Difference between primary key and foreign key with example

 Difference between primary key and foreign key with example


The Primary and foreign keys are essential concepts in relational databases that establish relationships between tables. Let's learn primary and foreign keys with examples step by step:

Primary Key:


A primary key is a column or a group of columns in a table that uniquely identifies each row. Its purpose is to ensure data integrity and uniqueness within the table. Here are some key characteristics of primary keys:


Data Integrity is used to restrict the invalid data into a table (filter invalid data). It can be achieved by providing the data type and constraints.


Uniqueness means, does not accept duplicated values.

Below is the syntax used to create a primary key on the table: 

CREATE TABLE <table_name> (
    id INT PRIMARY KEY,
    name VARCHAR(60),
    location VARCHAR(100)
);

Foreign Key: 


A foreign key is a column or a group of columns in one table that refers to the primary key of another table. Its purpose is to establish relationships and enable data linkage between tables. 

Below is the syntax used to create a foreign key on the table: 

CREATE TABLE  <table_name>(
    order_id INT PRIMARY KEY,
    cust_id INT,
    order_date DATE,
    total_amount_order DECIMAL(10, 2),
    FOREIGN KEY (cust_id) REFERENCES <primaryKey_table_name> (primaryKey_cust_id)
);


In the above example, we established the relationship between two tables using the primary key and the foreign key.



Difference between primary key and foreign key with example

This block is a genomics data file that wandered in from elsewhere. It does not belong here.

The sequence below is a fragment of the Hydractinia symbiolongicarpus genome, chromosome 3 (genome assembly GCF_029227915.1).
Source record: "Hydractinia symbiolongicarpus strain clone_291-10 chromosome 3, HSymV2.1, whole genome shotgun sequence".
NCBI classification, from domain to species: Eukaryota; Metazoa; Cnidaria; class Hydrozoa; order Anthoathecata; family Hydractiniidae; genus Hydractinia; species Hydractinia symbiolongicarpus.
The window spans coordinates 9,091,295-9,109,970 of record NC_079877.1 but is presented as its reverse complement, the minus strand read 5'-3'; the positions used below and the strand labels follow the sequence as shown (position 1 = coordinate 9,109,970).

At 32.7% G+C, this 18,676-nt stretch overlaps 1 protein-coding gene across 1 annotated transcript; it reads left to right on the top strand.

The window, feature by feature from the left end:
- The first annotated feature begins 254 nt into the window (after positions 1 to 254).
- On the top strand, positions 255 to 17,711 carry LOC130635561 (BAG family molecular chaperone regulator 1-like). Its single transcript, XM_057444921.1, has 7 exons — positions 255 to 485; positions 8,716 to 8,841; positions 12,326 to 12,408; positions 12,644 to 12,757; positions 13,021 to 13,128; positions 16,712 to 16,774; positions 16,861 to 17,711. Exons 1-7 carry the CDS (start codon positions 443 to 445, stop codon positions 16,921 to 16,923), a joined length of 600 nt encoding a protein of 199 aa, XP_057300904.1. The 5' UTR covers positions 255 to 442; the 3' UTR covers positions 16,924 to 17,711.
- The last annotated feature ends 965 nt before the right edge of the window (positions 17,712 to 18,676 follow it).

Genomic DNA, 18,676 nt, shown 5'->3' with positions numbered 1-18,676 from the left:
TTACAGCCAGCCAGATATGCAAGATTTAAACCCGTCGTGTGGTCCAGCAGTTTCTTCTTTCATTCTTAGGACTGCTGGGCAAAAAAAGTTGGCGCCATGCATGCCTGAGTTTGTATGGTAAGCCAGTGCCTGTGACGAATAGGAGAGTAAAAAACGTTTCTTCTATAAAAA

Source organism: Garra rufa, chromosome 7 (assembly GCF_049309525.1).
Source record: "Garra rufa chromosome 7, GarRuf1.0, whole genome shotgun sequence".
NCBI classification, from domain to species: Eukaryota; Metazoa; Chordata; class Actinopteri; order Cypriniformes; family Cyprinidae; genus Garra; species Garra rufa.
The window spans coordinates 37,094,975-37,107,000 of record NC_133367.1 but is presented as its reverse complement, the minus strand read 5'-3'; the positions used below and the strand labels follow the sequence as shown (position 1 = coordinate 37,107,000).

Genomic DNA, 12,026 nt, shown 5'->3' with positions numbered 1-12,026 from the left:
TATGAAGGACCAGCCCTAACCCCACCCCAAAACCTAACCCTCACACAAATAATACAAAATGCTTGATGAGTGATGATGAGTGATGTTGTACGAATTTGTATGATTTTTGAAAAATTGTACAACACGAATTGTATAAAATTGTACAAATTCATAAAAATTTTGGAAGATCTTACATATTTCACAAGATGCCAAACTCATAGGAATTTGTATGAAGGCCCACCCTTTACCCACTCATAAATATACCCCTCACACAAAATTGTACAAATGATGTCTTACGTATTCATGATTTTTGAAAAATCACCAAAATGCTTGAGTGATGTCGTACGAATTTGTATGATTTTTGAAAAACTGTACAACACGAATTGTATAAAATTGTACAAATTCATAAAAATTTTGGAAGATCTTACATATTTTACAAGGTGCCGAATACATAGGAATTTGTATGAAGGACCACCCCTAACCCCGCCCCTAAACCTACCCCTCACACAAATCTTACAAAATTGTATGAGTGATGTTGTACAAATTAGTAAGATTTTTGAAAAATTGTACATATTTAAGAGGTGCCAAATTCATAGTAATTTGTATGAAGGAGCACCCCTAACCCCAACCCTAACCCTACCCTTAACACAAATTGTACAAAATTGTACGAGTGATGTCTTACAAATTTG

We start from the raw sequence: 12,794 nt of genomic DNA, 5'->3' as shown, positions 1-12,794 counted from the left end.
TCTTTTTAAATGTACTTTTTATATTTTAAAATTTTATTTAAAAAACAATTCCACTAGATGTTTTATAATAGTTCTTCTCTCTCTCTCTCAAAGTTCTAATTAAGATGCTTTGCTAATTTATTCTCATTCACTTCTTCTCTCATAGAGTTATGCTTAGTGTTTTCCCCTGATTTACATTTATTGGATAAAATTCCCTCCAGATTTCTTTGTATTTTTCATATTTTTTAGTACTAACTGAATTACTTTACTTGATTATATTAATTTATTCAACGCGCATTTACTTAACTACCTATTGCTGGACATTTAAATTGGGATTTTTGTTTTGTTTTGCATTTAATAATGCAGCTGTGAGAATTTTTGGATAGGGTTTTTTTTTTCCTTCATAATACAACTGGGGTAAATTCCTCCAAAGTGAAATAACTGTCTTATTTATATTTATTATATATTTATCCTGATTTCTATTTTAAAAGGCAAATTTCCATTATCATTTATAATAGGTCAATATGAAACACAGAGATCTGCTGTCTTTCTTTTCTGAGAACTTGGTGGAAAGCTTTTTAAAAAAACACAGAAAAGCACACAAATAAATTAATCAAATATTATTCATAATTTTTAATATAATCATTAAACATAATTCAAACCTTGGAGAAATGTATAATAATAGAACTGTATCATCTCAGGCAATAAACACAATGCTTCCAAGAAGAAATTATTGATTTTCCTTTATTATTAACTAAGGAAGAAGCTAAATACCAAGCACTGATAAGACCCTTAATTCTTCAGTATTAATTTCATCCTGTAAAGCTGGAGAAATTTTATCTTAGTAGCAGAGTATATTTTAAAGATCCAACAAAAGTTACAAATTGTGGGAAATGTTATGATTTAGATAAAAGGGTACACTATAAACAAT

The below Tables represents the difference between the primary key and the foreign key:

 

Primary Key Foreign Key
It is a column that is used to uniquely identified records. The creation of a primary key is not mandatory but it is highly recommended. It is a column that is used to establish a relationship between two tables. It is also called Referential Integrity constraints.
It is a combination of not null and unique constraints. So it can not accept null and duplicate values. It accepts null and duplicate values.
In a table, we can have only one primary key. In a table, we can have more than one foreign key.
It creates the primary table(master table). It creates on the child table. If we have a foreign key in the child table then that column must be the primary key for the master table.



Example:

create table orders(order_id int PRIMARY KEY, name VARCHAR(30), person_id int FOREIGN KEY REFERENCE PERSON(id));



In conclusion, primary keys uniquely identify rows within a table, while foreign keys establish relationships between tables by referencing the primary key of another table. These concepts are fundamental to relational databases, ensuring data integrity, and uniqueness, and facilitating efficient data retrieval and manipulation.


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